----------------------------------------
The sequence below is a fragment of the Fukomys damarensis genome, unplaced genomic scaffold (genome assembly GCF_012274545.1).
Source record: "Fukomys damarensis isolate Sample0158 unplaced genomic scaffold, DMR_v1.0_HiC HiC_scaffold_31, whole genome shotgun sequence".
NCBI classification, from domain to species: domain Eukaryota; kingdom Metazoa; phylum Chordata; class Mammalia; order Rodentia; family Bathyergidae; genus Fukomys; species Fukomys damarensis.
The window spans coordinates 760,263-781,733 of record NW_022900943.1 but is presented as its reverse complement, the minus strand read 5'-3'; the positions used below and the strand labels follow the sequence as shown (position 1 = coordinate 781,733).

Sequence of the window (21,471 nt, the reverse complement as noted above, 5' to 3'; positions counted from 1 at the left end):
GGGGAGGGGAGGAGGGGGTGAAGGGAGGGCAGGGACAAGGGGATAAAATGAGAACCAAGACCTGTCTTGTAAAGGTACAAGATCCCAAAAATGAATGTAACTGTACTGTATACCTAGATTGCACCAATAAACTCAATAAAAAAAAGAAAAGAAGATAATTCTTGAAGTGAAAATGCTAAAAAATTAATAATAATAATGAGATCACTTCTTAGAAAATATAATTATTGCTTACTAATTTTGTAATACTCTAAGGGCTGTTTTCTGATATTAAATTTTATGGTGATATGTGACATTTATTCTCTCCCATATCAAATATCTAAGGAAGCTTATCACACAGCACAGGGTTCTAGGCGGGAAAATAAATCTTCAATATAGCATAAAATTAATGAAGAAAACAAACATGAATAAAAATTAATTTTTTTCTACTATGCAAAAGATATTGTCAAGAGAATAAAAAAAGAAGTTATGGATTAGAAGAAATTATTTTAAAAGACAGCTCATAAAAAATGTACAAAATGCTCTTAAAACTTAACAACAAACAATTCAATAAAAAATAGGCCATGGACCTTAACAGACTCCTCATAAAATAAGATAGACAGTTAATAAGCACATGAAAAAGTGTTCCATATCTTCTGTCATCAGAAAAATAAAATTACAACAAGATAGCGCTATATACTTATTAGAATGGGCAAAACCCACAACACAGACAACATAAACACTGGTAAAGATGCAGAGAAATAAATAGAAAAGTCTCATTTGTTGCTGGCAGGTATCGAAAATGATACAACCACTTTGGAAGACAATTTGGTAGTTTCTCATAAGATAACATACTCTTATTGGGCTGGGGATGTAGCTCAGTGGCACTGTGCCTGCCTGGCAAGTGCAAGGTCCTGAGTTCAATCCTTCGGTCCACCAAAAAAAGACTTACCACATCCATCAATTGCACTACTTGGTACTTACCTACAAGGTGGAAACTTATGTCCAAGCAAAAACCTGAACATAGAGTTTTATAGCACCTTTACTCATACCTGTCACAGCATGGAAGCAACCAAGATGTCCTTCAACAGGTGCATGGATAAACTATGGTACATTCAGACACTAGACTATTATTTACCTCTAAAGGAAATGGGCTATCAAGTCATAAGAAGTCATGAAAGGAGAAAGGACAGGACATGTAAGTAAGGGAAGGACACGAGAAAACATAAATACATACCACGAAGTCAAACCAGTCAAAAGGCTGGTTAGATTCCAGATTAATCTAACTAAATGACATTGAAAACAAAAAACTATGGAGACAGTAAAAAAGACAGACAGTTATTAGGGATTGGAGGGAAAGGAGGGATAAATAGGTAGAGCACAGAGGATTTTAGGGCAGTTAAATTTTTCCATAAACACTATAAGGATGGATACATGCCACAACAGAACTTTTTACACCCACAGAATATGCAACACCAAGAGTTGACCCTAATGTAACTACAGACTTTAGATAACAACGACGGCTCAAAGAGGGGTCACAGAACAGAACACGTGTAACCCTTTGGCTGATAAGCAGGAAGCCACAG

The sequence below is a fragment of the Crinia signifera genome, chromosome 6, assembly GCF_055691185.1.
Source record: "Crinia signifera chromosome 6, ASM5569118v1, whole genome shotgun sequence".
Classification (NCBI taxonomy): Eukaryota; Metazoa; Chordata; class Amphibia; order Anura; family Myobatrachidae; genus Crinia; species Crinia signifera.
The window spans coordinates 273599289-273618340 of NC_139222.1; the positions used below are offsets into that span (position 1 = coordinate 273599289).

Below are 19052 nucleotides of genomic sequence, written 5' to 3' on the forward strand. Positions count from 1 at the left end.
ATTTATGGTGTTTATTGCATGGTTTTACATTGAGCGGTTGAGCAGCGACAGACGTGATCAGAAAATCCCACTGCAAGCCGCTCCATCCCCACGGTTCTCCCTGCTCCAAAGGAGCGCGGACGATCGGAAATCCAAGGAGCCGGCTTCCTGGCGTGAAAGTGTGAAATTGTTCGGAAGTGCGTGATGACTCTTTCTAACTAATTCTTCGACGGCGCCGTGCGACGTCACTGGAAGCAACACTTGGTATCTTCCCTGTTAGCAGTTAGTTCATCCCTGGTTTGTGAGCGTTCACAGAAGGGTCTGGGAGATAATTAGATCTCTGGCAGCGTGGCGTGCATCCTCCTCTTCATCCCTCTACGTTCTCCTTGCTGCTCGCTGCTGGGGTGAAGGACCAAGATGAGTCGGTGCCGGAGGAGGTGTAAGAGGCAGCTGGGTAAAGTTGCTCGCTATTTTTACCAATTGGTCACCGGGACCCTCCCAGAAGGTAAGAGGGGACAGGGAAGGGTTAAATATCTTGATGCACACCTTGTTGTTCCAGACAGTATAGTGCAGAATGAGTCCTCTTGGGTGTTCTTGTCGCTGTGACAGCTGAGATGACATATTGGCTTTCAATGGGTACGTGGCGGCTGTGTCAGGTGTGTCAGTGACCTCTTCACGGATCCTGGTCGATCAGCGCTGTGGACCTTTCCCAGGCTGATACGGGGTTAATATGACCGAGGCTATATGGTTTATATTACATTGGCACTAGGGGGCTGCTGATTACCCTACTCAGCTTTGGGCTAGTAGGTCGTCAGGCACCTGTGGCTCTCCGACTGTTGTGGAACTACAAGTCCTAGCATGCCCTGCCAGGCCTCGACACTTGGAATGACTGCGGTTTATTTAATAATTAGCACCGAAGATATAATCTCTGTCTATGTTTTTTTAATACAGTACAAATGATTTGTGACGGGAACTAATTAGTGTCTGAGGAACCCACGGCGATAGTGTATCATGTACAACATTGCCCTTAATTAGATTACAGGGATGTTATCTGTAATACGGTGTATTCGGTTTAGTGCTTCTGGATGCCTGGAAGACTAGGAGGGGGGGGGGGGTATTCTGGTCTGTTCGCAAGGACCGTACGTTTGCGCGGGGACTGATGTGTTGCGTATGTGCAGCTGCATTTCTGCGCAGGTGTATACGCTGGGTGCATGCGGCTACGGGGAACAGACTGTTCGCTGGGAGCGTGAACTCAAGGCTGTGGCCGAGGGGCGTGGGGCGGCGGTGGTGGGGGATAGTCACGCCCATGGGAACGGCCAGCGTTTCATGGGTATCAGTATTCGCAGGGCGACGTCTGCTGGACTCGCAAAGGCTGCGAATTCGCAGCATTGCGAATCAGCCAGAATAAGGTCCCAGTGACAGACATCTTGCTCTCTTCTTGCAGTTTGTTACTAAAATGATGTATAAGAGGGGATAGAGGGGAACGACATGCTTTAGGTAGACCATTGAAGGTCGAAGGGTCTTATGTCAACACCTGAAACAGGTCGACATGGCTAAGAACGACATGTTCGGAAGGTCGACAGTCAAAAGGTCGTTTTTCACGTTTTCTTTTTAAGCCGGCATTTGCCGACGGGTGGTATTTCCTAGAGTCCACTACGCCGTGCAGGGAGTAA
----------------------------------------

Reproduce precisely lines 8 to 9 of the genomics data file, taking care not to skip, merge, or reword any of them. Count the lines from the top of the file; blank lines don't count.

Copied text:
Source record: "Crinia signifera chromosome 6, ASM5569118v1, whole genome shotgun sequence".
Classification (NCBI taxonomy): Eukaryota; Metazoa; Chordata; class Amphibia; order Anura; family Myobatrachidae; genus Crinia; species Crinia signifera.